It is from the discards of former civilizations that archaeologists have reconstructed most of what we know about the past, and it is through their examination of today’s garbage that William Rathje and Cullen Murphy inform us of our present. Rubbish! is their witty and erudite investigation into all aspects of the phenomenon of garbage. Rathje and Murphy show what the study of garbage tells us about a population’s demographics and buying habits. Along the way, they dispel the common myths about our “garbage crisis”—about fast-food packaging and disposable diapers, about biodegradable garbage and the acceleration of the average family’s garbage output. They also suggest methods for dealing with the garbage we do have.

    Linder’s recent edited volume seems interesting as well:

    Global Garbage examines the ways in which garbage, in its diverse forms, is being produced, managed, experienced, imagined, circulated, concealed, and aestheticized in contemporary urban environments and across different creative and cultural practices. The book explores the increasingly complex relationship between globalization and garbage in locations such as Beirut, Detroit, Hong Kong, London, Los Angeles, Manchester, Naples, Paris, Rio de Janeiro and Tehran. In particular, the book examines how, and under what conditions, contemporary imaginaries of excess, waste, and abandonment perpetuate – but also sometimes counter – the imbalances of power that are frequently associated with the global metropolitan condition. This interdisciplinary collection will appeal to the fields of anthropology, architecture, film and media studies, geography, urban studies, sociology, and cultural analysis.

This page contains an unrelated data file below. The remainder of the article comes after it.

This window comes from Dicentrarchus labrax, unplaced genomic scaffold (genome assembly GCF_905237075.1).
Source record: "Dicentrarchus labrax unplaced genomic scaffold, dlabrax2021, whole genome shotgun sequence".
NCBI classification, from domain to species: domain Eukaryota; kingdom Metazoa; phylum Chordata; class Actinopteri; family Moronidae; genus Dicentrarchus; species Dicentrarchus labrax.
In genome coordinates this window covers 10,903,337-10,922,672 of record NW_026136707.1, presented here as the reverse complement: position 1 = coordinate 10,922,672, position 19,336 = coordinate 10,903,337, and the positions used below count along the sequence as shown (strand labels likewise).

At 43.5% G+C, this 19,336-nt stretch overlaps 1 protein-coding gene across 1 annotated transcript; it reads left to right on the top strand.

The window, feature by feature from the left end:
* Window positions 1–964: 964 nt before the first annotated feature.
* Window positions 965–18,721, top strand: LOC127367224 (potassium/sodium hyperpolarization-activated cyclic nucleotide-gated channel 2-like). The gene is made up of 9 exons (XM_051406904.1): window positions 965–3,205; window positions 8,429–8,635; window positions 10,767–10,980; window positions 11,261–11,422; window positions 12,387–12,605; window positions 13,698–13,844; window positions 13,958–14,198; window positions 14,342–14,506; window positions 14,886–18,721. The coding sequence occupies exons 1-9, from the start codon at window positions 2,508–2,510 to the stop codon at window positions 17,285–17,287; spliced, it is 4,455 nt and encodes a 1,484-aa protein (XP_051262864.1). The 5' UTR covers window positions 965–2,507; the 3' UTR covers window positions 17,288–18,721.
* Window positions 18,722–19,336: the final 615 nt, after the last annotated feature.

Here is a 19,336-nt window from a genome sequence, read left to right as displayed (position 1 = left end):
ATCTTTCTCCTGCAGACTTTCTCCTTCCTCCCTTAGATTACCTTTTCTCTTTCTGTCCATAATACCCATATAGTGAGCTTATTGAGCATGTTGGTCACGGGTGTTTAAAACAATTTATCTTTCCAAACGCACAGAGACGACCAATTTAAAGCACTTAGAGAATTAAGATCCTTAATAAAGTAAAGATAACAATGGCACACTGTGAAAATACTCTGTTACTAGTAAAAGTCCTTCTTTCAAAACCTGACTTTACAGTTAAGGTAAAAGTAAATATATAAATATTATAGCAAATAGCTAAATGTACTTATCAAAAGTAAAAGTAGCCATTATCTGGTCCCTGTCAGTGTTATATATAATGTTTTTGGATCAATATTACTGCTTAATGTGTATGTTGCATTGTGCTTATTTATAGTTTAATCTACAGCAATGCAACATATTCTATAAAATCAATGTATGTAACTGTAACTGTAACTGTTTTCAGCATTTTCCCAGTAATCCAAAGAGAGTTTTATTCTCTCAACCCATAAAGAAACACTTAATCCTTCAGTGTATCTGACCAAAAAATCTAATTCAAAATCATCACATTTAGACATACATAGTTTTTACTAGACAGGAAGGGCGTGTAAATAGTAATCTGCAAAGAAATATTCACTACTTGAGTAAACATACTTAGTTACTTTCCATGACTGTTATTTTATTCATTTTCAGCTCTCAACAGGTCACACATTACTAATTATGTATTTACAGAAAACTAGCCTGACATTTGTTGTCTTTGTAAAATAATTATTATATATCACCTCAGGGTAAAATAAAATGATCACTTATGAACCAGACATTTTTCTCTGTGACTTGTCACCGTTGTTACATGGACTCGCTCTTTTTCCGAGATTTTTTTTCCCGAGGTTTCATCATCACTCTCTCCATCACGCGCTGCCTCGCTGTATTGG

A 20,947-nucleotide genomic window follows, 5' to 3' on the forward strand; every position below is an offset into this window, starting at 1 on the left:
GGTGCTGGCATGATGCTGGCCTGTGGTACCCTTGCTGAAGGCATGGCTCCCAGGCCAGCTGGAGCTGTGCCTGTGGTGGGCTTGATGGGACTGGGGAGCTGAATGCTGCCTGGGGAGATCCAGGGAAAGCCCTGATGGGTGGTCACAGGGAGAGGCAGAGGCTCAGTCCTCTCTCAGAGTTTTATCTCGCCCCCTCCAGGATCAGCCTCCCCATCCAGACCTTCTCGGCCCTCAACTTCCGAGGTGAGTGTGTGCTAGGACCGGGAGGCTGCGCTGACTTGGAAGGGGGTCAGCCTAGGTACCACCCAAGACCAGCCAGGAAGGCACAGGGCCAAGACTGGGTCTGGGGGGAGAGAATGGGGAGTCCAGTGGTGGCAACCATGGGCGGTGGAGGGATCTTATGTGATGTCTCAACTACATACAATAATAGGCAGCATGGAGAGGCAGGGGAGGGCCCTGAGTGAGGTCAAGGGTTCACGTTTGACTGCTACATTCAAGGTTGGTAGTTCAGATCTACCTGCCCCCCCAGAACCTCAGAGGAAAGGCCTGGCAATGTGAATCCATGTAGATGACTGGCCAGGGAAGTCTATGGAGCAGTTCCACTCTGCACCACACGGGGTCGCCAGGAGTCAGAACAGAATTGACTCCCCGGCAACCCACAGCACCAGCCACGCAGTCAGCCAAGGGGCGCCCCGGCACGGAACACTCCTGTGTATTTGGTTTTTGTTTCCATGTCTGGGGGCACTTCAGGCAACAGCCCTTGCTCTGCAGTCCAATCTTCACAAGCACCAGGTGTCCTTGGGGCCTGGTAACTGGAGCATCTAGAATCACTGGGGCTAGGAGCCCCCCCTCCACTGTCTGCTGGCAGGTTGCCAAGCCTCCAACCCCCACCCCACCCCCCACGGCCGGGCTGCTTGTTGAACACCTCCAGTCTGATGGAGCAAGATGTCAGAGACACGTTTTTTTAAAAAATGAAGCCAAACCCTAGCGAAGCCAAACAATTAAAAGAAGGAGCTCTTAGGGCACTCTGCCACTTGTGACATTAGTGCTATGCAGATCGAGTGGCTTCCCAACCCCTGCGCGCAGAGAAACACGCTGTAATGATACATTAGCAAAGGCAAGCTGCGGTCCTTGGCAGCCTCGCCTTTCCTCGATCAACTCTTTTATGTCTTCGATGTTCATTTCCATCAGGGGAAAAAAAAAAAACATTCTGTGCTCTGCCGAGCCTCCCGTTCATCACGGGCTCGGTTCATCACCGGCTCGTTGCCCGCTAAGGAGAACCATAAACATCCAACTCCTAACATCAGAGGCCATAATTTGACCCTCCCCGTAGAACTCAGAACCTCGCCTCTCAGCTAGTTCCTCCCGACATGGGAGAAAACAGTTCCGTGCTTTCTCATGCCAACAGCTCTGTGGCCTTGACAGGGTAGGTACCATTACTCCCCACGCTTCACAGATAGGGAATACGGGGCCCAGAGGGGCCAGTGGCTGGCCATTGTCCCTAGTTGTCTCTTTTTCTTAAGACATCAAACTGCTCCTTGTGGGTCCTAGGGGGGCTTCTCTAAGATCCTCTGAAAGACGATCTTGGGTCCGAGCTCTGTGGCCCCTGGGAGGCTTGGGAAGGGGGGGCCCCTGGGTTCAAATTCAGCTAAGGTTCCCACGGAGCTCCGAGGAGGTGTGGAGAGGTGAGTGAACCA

It is a lot more expensive, however. Too expensive for the UO Library budget?

    • OAnon 05/05/2016

      Why “ovarian”?

      • Anas clypeata 05/06/2016

        Title IX.

      • Duckduckgo 05/06/2016

        Speaking of which, has the gender ratio in the admin gotten worse recently? The bar was pretty low to begin with.

        • Concerned PI 05/07/2016

          Yep, pretty much all men at the table now. Must be what they’re comfortable with.

  5. honest Uncle Bernie 05/03/2016

    Personally, I am very happy (and relieved) that Andrew Marcus was chosen to continue as CAS Dean.

    • Anonymous 05/05/2016

      Agreed Bernie, making Dean Marcus permanent is great news for the university.